As a result, these systems have lower cancer survival rates. The age-adjusted mortality rate is about 20% higher in the U.K. and 10% higher in Canada and France than in the U.S. Survival rates for hard -to-treat cancers are also higher in the U.S. than in most countries with nationalized health systems. The British medical journal Lancet  published last year that an individual diagnosed with pancreatic cancer between 2010 and 2014 had nearly twice the likelihood of surviving five years in the U.S. than in the U.K.

Here are some five-year survival comparisons:

  • Brain Cancer
    • S. – 36.5%
    • France – 27.2%
    • K. – 26.3%
  • Stomach Cancer
    • S. – 33.1%
    • France – 26.7%
    • K. – 20.7%

 

The availability of expensive drug treatments is only one reason for better survival rates in the U.S. Another reason is better methods of detecting cancer at earlier stages. MRI scanners are more widespread and available for earlier diagnosis. Other diagnostic advances include Google’s artificial intelligence (AI) that can now detect breast and lung cancers with better accuracy – meaning fewer false positives and negatives – than radiologists. AI systems are also enabling researchers to identify more genetic links and to personalize treatments.

With Medicare for All, all physicians will work for the government. Since we’ll have the same great doctors, won’t we still receive the same great healthcare?

Medicare for All will mean the government sets all prices for doctor services and approves or disapproves of all treatment. All doctors will have to accept the fee schedules set by the government or cease to practice medicine. Many older, experienced physicians will see this as an incentive to retire, or at least leave the clinical practice of medicine. This will strip many talented physicians from the work force.

They will be replaced by younger physicians without the experience or work ethic of some of our best physicians. These new physicians will be willing to accept the lower fees mandated by the government, but they will demand reduced hours and will produce less service. Combining these changes, the net result will be severe exacerbation of our physician shortage, which is already alarming.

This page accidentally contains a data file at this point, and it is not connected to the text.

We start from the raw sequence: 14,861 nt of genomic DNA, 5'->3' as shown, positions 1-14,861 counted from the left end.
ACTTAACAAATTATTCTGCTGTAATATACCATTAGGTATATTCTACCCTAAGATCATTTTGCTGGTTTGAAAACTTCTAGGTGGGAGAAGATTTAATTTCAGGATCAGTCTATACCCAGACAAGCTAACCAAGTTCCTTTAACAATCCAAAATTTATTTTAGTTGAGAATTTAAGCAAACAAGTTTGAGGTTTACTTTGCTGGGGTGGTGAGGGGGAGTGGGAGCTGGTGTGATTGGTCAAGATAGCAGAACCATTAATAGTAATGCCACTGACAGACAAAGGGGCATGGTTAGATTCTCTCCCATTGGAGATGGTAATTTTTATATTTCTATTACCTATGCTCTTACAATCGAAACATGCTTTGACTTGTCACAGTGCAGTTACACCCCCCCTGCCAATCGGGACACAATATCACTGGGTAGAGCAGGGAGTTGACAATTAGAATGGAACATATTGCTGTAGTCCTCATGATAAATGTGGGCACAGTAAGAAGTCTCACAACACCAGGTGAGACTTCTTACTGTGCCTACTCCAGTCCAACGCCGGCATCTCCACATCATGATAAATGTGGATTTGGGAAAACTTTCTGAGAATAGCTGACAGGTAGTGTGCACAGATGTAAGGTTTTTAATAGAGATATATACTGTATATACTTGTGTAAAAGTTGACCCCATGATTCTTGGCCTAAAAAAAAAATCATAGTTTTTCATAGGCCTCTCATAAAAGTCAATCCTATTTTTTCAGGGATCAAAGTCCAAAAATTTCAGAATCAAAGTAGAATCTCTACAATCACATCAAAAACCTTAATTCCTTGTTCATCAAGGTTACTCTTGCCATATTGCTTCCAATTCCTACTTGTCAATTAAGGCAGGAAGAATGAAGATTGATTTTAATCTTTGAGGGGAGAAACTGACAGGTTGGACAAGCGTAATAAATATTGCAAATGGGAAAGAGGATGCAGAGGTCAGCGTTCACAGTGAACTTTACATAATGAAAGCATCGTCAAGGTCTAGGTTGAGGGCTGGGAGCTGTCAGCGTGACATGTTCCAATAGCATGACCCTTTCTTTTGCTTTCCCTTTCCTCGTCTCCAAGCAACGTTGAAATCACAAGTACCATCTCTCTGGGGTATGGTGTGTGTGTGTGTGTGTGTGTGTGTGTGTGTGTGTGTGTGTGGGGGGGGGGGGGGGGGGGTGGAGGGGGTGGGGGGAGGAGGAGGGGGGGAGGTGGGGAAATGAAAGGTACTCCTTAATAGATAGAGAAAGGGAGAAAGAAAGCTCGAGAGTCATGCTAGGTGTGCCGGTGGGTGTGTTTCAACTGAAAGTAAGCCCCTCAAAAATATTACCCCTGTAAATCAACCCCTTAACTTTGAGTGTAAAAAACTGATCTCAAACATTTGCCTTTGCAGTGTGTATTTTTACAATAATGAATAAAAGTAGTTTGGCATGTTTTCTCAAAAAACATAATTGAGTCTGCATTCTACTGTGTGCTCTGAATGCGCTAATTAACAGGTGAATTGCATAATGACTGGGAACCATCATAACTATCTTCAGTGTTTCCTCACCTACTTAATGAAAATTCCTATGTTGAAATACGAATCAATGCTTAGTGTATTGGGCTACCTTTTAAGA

But the real problem is the government will have to approve all treatment. It doesn’t matter how good your doctor is, he or she will be limited by government approval. Combining this feature of socialized medicine with an increasing doctor shortage leads to a common situation experienced in all socialized medicine systems.

All socialized medicine systems suffer from common ailments:

  • Delays in treatment– longer waiting times to see a physician
  • Rationing of healthcare– delays or denial of specialized care
  • Poorer healthcare outcomes– lower survival and life expectancy rates

 

Joe Biden tries to distance himself from Medicare for All by saying he just wants to “improve ObamaCare.” However, his platform calls for a “public option” to be added to ObamaCare, which simply means a slower timetable until socialized medicine is a reality. The end result is the same – total government control of healthcare.

Now he’s added Senator Kamala Harris to the ticket and she was one of the first presidential candidates to embrace Medicare for All, declaring openly it would mean the elimination of all private health insurance. Later, she tried to walk back her support when she received a backlash, but she will certainly support Biden’s move to socialized medicine over time.

Don’t be fooled. Medicare for All will mean the elimination of all private health insurance – which means Medicare for None.

 

(Note: For more on Medicare for All, use the Search feature on my blog to see earlier posts on this same subject.)